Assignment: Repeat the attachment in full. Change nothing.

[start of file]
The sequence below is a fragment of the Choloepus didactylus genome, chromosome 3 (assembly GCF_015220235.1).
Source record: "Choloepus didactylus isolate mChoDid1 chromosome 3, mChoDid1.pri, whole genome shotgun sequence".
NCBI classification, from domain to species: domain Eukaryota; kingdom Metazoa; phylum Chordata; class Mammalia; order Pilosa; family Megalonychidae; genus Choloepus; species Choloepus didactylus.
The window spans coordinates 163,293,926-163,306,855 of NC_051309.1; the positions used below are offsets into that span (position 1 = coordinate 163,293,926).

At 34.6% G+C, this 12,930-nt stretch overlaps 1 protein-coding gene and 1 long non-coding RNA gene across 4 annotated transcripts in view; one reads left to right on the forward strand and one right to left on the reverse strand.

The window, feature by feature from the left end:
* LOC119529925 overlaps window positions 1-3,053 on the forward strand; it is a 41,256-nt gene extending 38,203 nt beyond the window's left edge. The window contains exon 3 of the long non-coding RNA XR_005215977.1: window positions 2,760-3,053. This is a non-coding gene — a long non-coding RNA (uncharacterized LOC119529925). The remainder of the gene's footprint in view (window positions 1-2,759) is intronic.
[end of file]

The sequence below is a fragment of the Choloepus didactylus genome, chromosome 3 (assembly GCF_015220235.1).
Source record: "Choloepus didactylus isolate mChoDid1 chromosome 3, mChoDid1.pri, whole genome shotgun sequence".
NCBI classification, from domain to species: domain Eukaryota; kingdom Metazoa; phylum Chordata; class Mammalia; order Pilosa; family Megalonychidae; genus Choloepus; species Choloepus didactylus.
The window spans coordinates 163,293,926-163,306,855 of NC_051309.1; the positions used below are offsets into that span (position 1 = coordinate 163,293,926).

At 34.6% G+C, this 12,930-nt stretch overlaps 1 protein-coding gene and 1 long non-coding RNA gene across 4 annotated transcripts in view; one reads left to right on the forward strand and one right to left on the reverse strand.

The window, feature by feature from the left end:
* LOC119529925 overlaps window positions 1-3,053 on the forward strand; it is a 41,256-nt gene extending 38,203 nt beyond the window's left edge. The window contains exon 3 of the long non-coding RNA XR_005215977.1: window positions 2,760-3,053. This is a non-coding gene — a long non-coding RNA (uncharacterized LOC119529925). The remainder of the gene's footprint in view (window positions 1-2,759) is intronic.